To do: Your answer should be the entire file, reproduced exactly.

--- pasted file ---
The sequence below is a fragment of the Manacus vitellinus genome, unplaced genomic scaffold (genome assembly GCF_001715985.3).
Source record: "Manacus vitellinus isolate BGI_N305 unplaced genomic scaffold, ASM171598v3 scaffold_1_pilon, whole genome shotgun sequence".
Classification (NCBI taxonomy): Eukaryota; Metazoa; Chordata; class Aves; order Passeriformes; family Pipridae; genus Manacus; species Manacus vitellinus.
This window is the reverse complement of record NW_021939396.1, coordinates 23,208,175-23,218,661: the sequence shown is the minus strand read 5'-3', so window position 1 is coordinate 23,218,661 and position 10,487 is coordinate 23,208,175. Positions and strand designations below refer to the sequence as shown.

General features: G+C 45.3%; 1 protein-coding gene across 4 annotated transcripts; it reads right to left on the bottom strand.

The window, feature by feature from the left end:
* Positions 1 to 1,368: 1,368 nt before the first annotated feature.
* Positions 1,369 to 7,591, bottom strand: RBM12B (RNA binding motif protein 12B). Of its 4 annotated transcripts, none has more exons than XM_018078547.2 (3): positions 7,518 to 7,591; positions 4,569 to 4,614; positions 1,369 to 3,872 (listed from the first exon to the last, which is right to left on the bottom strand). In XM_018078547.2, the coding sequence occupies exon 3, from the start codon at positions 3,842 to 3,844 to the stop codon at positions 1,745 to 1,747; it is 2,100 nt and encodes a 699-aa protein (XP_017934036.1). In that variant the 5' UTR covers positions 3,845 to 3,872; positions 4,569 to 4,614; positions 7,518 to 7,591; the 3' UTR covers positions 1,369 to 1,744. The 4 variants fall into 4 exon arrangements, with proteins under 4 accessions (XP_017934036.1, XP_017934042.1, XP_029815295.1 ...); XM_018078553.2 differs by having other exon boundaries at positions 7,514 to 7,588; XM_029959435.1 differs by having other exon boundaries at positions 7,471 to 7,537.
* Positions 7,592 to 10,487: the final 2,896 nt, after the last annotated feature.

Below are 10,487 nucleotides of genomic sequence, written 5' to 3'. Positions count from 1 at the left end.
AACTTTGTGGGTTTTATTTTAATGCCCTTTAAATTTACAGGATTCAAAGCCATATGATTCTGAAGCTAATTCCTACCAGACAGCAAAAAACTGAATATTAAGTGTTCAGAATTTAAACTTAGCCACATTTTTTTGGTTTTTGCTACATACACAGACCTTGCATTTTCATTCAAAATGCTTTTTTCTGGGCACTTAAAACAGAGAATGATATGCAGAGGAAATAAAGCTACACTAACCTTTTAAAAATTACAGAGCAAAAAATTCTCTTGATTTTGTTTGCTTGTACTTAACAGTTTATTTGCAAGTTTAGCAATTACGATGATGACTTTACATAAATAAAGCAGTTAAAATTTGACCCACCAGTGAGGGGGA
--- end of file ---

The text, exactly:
The sequence below is a fragment of the Manacus vitellinus genome, unplaced genomic scaffold (genome assembly GCF_001715985.3).
Source record: "Manacus vitellinus isolate BGI_N305 unplaced genomic scaffold, ASM171598v3 scaffold_1_pilon, whole genome shotgun sequence".
Classification (NCBI taxonomy): Eukaryota; Metazoa; Chordata; class Aves; order Passeriformes; family Pipridae; genus Manacus; species Manacus vitellinus.
This window is the reverse complement of record NW_021939396.1, coordinates 23,208,175-23,218,661: the sequence shown is the minus strand read 5'-3', so window position 1 is coordinate 23,218,661 and position 10,487 is coordinate 23,208,175. Positions and strand designations below refer to the sequence as shown.

General features: G+C 45.3%; 1 protein-coding gene across 4 annotated transcripts; it reads right to left on the bottom strand.

The window, feature by feature from the left end:
* Positions 1 to 1,368: 1,368 nt before the first annotated feature.
* Positions 1,369 to 7,591, bottom strand: RBM12B (RNA binding motif protein 12B). Of its 4 annotated transcripts, none has more exons than XM_018078547.2 (3): positions 7,518 to 7,591; positions 4,569 to 4,614; positions 1,369 to 3,872 (listed from the first exon to the last, which is right to left on the bottom strand). In XM_018078547.2, the coding sequence occupies exon 3, from the start codon at positions 3,842 to 3,844 to the stop codon at positions 1,745 to 1,747; it is 2,100 nt and encodes a 699-aa protein (XP_017934036.1). In that variant the 5' UTR covers positions 3,845 to 3,872; positions 4,569 to 4,614; positions 7,518 to 7,591; the 3' UTR covers positions 1,369 to 1,744. The 4 variants fall into 4 exon arrangements, with proteins under 4 accessions (XP_017934036.1, XP_017934042.1, XP_029815295.1 ...); XM_018078553.2 differs by having other exon boundaries at positions 7,514 to 7,588; XM_029959435.1 differs by having other exon boundaries at positions 7,471 to 7,537.
* Positions 7,592 to 10,487: the final 2,896 nt, after the last annotated feature.

Below are 10,487 nucleotides of genomic sequence, written 5' to 3'. Positions count from 1 at the left end.
AACTTTGTGGGTTTTATTTTAATGCCCTTTAAATTTACAGGATTCAAAGCCATATGATTCTGAAGCTAATTCCTACCAGACAGCAAAAAACTGAATATTAAGTGTTCAGAATTTAAACTTAGCCACATTTTTTTGGTTTTTGCTACATACACAGACCTTGCATTTTCATTCAAAATGCTTTTTTCTGGGCACTTAAAACAGAGAATGATATGCAGAGGAAATAAAGCTACACTAACCTTTTAAAAATTACAGAGCAAAAAATTCTCTTGATTTTGTTTGCTTGTACTTAACAGTTTATTTGCAAGTTTAGCAATTACGATGATGACTTTACATAAATAAAGCAGTTAAAATTTGACCCACCAGTGAGGGGGA